If we’re going to spend time with Amir, he can’t be an entirely repulsive figure. In a masterful performance, Yehuda Nahari Halevi shows us a sincere believer who aligned himself with radical extremists. At one point, Amir canvases a group of rabbis in hopes that one of them will agree that his plan is more than an example of demented politics. He argues that Rabin’s murder is mandated by Jewish law. The rabbis don't endorse his view, but they don't report him either.

Amir is the son of Yemeni parents who are looked down upon by some of the country’s Eastern European Jews. He's ripe for rejection.

At one point, Amir tries to start a relationship with a young woman (Daniella Kertesz) who lives in a West Bank settlement. He's ready to leap into marriage. Her parents don’t take it to him.

Amir's mother isn't shy about expressing her biases. She thinks her son should confine himself to the Orthodox Yemenite community. A more complex figure, his father thinks that the Oslo Accords may not be perfect but, at least, represent hope for peace. His father believes Amir lost his sensitivity while serving in the military. He became staunch.

But Amir is too far gone to listen to his father. He reveres Baruch Goldstein, the Israeli who in 1994 murdered 29 praying Muslims in Hebron. He hopes to establish a militia to act in instances where the Israeli Defense Force must exercise restraint. The fire in Halevi's eyes never lets us forget that Amir is a zealot; i.e., someone who lacks the ability to doubt his own beliefs.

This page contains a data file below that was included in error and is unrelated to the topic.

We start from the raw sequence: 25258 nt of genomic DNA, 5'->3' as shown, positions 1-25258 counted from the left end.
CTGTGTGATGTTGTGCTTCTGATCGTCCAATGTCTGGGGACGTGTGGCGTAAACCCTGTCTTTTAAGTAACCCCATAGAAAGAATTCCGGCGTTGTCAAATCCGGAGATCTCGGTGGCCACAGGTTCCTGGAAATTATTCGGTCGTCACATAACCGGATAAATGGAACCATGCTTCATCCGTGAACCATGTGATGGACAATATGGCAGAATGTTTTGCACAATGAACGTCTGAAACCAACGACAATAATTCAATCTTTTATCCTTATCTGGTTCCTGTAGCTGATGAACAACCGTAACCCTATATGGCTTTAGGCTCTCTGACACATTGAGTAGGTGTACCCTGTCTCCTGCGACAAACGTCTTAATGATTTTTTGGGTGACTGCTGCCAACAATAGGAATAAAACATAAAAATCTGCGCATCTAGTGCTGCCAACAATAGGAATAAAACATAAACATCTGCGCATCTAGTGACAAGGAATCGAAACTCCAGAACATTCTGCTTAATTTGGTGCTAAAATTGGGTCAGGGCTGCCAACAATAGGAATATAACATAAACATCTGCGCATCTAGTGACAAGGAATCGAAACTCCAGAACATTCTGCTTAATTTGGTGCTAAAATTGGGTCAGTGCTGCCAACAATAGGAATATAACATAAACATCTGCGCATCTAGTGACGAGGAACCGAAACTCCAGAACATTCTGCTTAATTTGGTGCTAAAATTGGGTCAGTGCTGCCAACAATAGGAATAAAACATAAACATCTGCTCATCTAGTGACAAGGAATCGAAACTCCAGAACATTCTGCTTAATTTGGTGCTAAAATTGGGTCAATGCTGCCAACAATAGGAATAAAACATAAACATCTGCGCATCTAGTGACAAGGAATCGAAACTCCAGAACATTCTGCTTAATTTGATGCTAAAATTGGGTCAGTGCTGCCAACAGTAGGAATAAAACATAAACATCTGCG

Zilberman enhances the movie's urgency by skillfully using news clips from the period. And, of course, with an assassination looming, dread thickens as the story progresses.

Incitement delivers a strong cautionary warning about the perils of fanaticism and it shows what happens when an already motivated young man begins to create a world governed by his passions and reinforced by others who would never act violently but who share his beliefs. They’re the forest in which the tree of Amir's twisted conviction grows. Be wary.

Monday, February 10, 2020

'Parasite' scores a stunning Oscar victory

On the night that Parasite was shown to critics in Denver, only two of us attended the screening. As a fan of director Bong Joon Ho's work, I chose Parasite over another movie that was being screened on the same evening.

As much as I loved Bong's film, it never occurred to me that it would win four Oscars, including best director and best picture -- the first foreign-language film to take that coveted honor. A subtitled movie from South Korea, Parasite included enough accessible comedy to make me think it might expand Bong's audience, but best picture? It never crossed my mind. Beyond that, Parasite is a satirically charged film about class warfare, hardly an inspirational subject for an image-conscious industry.

Those who don't know Bong's work, at a minimum, should take a look at The Host (2006), Snowpiercer (2013) and Okja (2017). Snowpiercer, of course, was an English-language film with a cast that included Chris Evans, Tilda Swinton, and Ed Harris.

Still, Bong hadn't made the kind of films that typically find their way to Oscar's center stage. Idiosyncratic and immensely talented, Bong's work has been something of an acquired taste.

The victory of Parasite only reinforces my belief that the Oscars ought to go global and shed the newly named "best international feature" category.

Although it got no Oscar love beyond a nomination in the best-international-feature category, the Polish film Copus Christi strikes me as far more interesting than, say, Ford v Ferrari, which did receive a best-picture nod. Ford v Ferrari is an entertaining movie, but I wouldn't call it "exceptional."